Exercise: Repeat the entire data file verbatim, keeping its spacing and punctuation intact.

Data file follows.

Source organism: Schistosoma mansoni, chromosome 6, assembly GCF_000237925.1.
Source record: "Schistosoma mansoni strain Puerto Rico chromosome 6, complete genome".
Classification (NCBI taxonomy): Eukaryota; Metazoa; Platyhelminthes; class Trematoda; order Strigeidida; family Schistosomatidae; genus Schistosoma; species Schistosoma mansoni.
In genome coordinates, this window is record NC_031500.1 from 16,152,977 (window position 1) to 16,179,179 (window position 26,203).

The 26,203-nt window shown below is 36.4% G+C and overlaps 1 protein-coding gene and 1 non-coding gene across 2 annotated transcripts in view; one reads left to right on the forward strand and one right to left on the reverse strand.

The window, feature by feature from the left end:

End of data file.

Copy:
Source organism: Schistosoma mansoni, chromosome 6, assembly GCF_000237925.1.
Source record: "Schistosoma mansoni strain Puerto Rico chromosome 6, complete genome".
Classification (NCBI taxonomy): Eukaryota; Metazoa; Platyhelminthes; class Trematoda; order Strigeidida; family Schistosomatidae; genus Schistosoma; species Schistosoma mansoni.
In genome coordinates, this window is record NC_031500.1 from 16,152,977 (window position 1) to 16,179,179 (window position 26,203).

The 26,203-nt window shown below is 36.4% G+C and overlaps 1 protein-coding gene and 1 non-coding gene across 2 annotated transcripts in view; one reads left to right on the forward strand and one right to left on the reverse strand.

The window, feature by feature from the left end: